Disclaimer: Paul does not take any position on the claims asserted against Syngenta or on whether producers join in a class action lawsuit against Syngenta. This article is for informational purposes only.
On September 26, 2017, Syngenta agreed to settle claims brought by U.S. farmers for bringing Viptera and Duracade corn varieties to market before approval in China. News of the settlement came after weeks of a trial involving about 22,000 Minnesota corn growers seeking $400 million in damages, following a settlement in June where a jury awarded over 7,000 Kansas corn growers $218 million in damages. While terms of this late September settlement are currently unknown, reports are that Syngenta is seeking to establish a fund of around $1.5 billion to settle this ongoing litigation. These class action lawsuits currently involve corn growers who priced corn after November 18, 2013, and who did not purchase Viptera or Duracade corn varieties.
What Do We Know?
We don’t know much as it relates to the terms of the settlement. The terms will remain undisclosed till the settlement is presented to Judge Lungstrum later this year. Although this settlement is potentially for current class action claims for only a few states, Maryland and Delaware are not a part of any of the certified classes. Corn growers in these two states had been part of a nationwide class, but the court dismissed the nationwide class claims in April 2017.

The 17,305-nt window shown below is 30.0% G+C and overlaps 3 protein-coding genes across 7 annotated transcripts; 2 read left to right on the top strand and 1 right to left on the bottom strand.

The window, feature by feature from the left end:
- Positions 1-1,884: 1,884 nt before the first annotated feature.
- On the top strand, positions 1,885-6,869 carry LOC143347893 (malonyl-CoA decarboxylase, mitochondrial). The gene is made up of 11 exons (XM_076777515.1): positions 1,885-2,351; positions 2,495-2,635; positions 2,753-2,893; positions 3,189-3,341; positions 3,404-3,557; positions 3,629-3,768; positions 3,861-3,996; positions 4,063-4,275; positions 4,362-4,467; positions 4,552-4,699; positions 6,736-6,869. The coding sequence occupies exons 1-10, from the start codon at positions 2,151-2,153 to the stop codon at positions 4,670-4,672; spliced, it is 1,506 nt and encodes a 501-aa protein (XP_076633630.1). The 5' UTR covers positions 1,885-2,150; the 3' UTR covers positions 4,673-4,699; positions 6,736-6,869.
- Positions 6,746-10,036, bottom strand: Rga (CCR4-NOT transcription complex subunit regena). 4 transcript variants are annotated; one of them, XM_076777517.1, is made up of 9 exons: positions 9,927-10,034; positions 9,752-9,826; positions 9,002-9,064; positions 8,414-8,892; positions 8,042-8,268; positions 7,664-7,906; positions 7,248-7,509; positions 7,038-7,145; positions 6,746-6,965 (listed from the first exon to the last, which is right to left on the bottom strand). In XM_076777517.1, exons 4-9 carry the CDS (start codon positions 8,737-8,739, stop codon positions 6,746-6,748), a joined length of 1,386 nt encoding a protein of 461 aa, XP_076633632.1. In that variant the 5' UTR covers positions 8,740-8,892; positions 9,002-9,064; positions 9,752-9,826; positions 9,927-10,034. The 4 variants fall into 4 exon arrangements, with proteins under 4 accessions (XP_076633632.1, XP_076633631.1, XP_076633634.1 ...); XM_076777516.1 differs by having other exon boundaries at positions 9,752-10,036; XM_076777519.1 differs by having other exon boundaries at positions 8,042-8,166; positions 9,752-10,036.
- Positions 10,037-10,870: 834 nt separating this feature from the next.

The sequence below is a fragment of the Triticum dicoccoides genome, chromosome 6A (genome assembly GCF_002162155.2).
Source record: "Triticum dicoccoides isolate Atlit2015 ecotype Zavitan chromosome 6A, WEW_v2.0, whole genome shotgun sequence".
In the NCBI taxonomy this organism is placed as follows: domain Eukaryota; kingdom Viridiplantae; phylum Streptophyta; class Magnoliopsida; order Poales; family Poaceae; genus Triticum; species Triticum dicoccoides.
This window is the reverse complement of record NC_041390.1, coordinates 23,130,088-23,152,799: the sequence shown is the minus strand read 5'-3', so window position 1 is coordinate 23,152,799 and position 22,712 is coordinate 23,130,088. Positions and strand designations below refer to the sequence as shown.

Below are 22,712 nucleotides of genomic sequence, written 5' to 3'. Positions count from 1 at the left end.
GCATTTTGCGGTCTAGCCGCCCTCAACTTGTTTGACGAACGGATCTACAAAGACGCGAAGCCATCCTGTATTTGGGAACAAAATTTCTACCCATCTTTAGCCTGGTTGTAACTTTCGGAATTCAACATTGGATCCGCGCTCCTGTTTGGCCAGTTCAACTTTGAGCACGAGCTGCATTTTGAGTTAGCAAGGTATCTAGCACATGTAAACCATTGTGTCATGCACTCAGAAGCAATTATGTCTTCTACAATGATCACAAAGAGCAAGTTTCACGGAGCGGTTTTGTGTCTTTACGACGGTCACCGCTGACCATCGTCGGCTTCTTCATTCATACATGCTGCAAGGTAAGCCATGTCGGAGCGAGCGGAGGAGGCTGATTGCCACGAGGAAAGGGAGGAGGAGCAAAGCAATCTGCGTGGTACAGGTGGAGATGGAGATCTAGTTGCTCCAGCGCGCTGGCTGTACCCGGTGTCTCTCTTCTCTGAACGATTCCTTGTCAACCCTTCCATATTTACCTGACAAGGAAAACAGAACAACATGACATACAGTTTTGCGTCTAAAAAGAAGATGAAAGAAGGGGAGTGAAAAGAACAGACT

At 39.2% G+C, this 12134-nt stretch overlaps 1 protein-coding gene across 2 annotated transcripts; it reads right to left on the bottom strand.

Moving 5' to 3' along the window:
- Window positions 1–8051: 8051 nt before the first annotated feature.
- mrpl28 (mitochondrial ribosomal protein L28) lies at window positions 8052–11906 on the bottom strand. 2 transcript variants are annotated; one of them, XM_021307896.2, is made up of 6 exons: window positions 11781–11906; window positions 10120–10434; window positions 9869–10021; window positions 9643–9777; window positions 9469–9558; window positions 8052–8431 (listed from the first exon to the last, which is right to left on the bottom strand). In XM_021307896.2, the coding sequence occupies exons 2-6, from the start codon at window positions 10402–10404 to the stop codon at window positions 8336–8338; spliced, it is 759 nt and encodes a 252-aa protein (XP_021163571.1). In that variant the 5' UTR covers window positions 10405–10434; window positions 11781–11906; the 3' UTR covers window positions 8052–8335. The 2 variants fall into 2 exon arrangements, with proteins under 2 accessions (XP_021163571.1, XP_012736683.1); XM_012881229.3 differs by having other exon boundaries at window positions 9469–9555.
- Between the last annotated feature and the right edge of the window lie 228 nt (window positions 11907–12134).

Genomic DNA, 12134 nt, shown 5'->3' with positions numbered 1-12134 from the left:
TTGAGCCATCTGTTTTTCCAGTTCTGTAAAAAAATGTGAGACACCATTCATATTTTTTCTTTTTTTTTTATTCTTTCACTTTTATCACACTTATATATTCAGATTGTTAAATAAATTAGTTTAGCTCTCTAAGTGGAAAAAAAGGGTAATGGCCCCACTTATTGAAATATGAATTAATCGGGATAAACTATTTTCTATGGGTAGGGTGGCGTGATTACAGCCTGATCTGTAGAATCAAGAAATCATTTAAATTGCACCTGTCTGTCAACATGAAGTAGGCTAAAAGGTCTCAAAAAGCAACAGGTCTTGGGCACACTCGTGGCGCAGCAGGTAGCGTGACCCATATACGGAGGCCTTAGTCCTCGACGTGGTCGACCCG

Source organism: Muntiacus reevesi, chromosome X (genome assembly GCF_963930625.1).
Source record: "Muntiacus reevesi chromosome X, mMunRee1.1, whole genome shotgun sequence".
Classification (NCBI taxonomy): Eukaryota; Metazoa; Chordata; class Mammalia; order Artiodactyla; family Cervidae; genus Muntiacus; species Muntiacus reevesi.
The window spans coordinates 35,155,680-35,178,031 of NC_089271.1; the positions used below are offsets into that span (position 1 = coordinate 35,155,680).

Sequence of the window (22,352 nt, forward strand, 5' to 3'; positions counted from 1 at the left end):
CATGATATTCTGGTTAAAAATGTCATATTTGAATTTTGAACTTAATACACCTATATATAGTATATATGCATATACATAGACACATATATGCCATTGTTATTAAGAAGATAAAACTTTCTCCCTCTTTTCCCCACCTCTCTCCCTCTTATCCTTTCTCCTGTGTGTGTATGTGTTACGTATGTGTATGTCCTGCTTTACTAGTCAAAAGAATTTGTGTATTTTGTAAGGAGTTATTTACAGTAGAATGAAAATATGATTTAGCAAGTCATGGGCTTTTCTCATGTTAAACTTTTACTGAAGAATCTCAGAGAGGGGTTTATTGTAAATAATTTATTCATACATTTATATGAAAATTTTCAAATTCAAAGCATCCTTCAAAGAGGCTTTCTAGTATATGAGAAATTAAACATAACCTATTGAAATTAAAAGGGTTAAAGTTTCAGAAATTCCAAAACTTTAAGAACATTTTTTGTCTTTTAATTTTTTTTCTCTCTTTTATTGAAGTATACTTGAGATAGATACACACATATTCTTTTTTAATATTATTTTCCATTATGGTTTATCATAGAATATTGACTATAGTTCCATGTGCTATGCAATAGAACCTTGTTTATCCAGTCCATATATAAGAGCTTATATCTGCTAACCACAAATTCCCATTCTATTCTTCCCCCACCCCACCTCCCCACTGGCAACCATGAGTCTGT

When news of the settlement hit the press, law firms representing the nationwide class announced that they continue to negotiate with Syngenta to settle all claims in the country, not just those in the eight states with classes certified in the federal lawsuit. We will potentially see a second announcement in the coming weeks with news of the settlement of all claims by U.S. corn growers against Syngenta.
What Do You Need to Do?
Keep an eye on the news for an announcement of this second settlement to settle all U.S. claims. Maryland and Delaware growers had the option to opt-out of the nationwide class by April 1, 2017. Those Maryland and Delaware growers who did so need to contact individual attorneys to pursue individual claims against Syngenta. Future settlements may not potentially include those growers who opted out.
Those growers who did not opt out of the class action litigation need to pay attention to the news for an announcement settling all U.S. claims against Syngenta. In reaching such a settlement, though, both the court and class members will still have to approve the settlement’s terms.